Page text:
A gang leader redeemed, a family radically transformed

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HOMESTEAD — The first time Ari Espinoza read a Bible he sat in a dark and lonely prison cell.

For the young Espinoza, being in prison was not unusual. Since the age of five, he had been exposed to gang life through his father’s illegal rooster fighting business. The wrong crowd, an impressionable young mind and a lack of a proper role model led the teen down the wrong path.

Today, Espinoza’s story is one of redemption. Now the dedicated Christian is a member at the Summit Church in Homestead—the city he calls home— along with his wife and six children. He serves the church in various capacities and has led five of his children and his son-in-law to faith in Christ and more recently, to be baptized.

Ari EspinozaHis life is a story of how God can radically change the life of anyone who puts their trust in Him.

“God can save anybody,” said Summit pastor Alex Pecina. “And not just save them but keep them…this man has been radically transformed by the Holy Spirit.”

Running with gangs involves stealing, selling illegal substances, money laundering and turf wars among other vices. Loyalty is expected and leaving that life brings fear of reprisal.

The first time Espinoza heard about Christ was when he was assigned to assist the prison chaplain during one of his prison stints. It was not a job assignment he wanted, but it was preferable to solitary confinement.

“I had never been in a chapel before prison because I hadn’t ever been to church,” recalled Espinoza. “There were six services in the chapel, and I had to clean up after all of them. But I was only required to attend the service led by the chaplain in case he needed me to assist him with anything during the service.”

The young man was raised in the Santeria cult, which is grounded in African beliefs and widely practiced in Cuba. “I’m sitting in these services listening to the word of God and I’m going ‘wow this is completely different from what I know,’” he said. “We have to go through the saints, feed the saints, worship the saints and sacrifice to the saints.”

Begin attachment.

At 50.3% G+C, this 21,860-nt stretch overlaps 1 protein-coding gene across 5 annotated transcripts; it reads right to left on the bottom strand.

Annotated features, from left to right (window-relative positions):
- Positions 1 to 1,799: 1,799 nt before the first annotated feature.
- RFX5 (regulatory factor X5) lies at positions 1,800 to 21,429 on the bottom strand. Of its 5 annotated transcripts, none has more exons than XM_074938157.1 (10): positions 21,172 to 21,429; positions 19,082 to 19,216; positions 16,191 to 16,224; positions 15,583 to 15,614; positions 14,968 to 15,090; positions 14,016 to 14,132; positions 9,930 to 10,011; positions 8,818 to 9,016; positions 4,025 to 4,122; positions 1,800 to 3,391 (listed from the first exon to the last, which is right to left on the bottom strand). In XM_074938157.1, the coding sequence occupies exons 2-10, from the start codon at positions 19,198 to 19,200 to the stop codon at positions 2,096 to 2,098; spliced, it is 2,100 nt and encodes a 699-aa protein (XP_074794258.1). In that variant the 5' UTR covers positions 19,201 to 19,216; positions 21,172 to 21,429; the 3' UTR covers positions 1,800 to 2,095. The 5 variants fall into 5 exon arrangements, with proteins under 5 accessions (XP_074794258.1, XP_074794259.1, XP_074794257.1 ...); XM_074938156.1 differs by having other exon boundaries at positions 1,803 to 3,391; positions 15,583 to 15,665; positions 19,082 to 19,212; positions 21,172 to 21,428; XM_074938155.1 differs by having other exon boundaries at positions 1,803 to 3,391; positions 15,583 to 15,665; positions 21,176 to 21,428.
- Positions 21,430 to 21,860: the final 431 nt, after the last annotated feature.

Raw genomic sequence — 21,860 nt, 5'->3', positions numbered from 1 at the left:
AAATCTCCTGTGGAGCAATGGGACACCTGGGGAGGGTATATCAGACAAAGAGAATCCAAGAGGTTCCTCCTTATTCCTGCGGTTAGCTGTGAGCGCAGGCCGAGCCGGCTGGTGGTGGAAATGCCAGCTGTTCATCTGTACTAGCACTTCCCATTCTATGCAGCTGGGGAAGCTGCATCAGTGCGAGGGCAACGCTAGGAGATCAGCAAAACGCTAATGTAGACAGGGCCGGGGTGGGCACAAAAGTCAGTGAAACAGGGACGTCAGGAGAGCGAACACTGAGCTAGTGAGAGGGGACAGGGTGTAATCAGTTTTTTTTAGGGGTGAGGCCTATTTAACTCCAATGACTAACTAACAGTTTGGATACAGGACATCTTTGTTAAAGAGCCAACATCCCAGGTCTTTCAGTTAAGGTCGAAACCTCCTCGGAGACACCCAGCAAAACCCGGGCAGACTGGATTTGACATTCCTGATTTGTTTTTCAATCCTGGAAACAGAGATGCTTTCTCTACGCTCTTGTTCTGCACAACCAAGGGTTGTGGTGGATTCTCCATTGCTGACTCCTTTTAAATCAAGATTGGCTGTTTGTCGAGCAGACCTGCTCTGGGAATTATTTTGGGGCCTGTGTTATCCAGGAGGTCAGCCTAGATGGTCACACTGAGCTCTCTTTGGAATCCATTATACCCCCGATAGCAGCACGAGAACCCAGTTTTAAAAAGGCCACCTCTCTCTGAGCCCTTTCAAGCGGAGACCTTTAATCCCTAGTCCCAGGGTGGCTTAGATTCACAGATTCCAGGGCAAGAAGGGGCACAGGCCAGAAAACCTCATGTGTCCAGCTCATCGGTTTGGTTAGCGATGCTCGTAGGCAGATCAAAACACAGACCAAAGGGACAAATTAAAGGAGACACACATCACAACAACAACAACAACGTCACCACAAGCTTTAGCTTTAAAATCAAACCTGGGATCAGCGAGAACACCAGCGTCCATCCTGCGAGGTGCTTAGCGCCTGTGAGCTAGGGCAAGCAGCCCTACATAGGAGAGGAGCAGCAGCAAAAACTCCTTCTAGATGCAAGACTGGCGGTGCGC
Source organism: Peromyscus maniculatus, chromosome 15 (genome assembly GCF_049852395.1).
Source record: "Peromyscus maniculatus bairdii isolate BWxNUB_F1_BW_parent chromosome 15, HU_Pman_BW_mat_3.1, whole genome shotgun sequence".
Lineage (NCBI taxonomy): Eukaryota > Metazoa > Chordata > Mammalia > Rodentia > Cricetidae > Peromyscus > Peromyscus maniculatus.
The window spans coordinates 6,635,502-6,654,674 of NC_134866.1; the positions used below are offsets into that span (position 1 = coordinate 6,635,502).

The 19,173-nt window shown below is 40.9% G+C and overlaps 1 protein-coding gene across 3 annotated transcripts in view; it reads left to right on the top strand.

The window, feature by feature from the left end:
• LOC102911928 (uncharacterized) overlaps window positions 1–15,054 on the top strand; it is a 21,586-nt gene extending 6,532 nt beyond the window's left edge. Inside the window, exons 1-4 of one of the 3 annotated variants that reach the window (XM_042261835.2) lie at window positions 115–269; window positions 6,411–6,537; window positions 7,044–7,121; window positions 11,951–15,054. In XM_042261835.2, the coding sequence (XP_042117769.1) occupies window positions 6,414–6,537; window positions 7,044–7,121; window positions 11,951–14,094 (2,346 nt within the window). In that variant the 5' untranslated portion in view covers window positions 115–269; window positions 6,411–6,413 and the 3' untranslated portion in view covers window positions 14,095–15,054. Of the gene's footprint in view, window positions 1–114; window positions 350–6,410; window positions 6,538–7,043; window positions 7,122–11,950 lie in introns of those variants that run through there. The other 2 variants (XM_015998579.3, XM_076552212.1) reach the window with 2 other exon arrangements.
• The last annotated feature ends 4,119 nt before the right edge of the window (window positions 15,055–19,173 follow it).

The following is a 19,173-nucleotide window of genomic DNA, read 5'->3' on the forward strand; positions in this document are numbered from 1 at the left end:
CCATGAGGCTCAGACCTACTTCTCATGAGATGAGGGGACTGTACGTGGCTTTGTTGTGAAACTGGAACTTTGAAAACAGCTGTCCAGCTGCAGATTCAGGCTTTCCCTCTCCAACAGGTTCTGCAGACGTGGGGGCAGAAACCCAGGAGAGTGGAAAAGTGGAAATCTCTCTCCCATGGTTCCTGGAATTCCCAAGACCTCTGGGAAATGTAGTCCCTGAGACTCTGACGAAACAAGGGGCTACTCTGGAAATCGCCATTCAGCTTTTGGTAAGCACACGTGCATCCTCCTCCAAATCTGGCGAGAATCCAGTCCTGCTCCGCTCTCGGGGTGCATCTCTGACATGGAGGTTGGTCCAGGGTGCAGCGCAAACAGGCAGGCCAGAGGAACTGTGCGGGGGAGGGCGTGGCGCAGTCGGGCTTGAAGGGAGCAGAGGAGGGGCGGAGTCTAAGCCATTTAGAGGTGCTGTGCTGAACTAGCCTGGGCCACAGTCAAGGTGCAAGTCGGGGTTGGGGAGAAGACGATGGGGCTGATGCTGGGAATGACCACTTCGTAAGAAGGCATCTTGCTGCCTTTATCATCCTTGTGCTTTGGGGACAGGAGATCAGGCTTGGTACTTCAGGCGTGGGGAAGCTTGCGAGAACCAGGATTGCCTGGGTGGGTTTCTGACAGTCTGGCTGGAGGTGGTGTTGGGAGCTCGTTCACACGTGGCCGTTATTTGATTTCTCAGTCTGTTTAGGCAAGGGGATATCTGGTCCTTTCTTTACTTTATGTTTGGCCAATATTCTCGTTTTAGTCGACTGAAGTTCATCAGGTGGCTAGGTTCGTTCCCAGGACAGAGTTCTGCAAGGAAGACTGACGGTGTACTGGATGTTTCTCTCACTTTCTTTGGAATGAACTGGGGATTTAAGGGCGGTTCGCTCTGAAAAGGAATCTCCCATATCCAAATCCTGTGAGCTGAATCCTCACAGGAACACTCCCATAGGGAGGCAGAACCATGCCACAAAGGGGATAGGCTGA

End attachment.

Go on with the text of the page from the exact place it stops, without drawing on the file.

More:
Yet when he “called my grandmother to tell her about getting saved, she told me she had been praying that I would come to know the truth.”

Still, at this point he had not yet held a Bible in his own hands or read it on his own, he said. Nor did he fully understand what being a disciple of Jesus meant.

Shortly after hearing of Christ during chapel, Espinoza was released from prison. It was short-lived as he violated his parole and was sent back behind bars.

“To survive in prison, you have to be the worst of the worst,” he said. He spent most of his time in solitary confinement due to bad behavior. His only companions were his nightmares and a Bible.

“The only thing I had to read was the Bible and even though I didn’t understand anything, I read it and God later revealed to me what it meant.” And by later, he meant very much later.

Espinoza was eventually released but continued to engage in illegal activities. It was all he knew, but no longer found pleasure in it. He felt a tugging at his heart to change his ways.

“Twenty years after I heard about Jesus in prison for the first time [at age 19], I was sitting at one of my businesses and I said, ‘I’m through.’ I went home and talked to my wife, and everything changed in our lives.”

“I called everybody that I had offended in my life and told them I had come to faith in Christ,” he said.

“But when I said ‘no’ to the world and ‘yes’ to Christ, no one believed me. They thought I was running a game, that I didn’t want to do business with them anymore. They thought I was using God as an excuse to keep them out of something bigger.”

Upon exiting the gang life he had known since the age of five, Espinoza and his family lost everything. Dollar stores and jewelry stores used to cover illegal activities were bankrupted. His life was in danger from corrupt business associates. For six years, the family struggled financially.

Uber became a full-time job for both Espinoza and his wife, Barbara. It allowed them to pay bills and feed their children but not much else. On one of her routes, Espinoza’s wife picked up a passenger who invited her to Summit Church.

“We start going and the first day, Pastor Alex welcomes us, and I introduce my family. It’s amazing what God has done.”

“We once lived in fear of what could happen to me if I continued living that kind of life,” he said. “I prayed that God would not let my sons be like me. They once looked to me as their protector but now they look to God as their protection and to Jesus as their savior.”

“Seeing their faith grow has made my faith grow stronger.”

In the past two years, life has settled down for the Espinoza family. His wife teaches school, and he owns a car parts business.

Today, Espinoza visits the buildings where he was once held prisoner by his crimes and by his sin. He shares with the young people who are now trapped there how God can radically change their lives and find the hope he has found in Christ.

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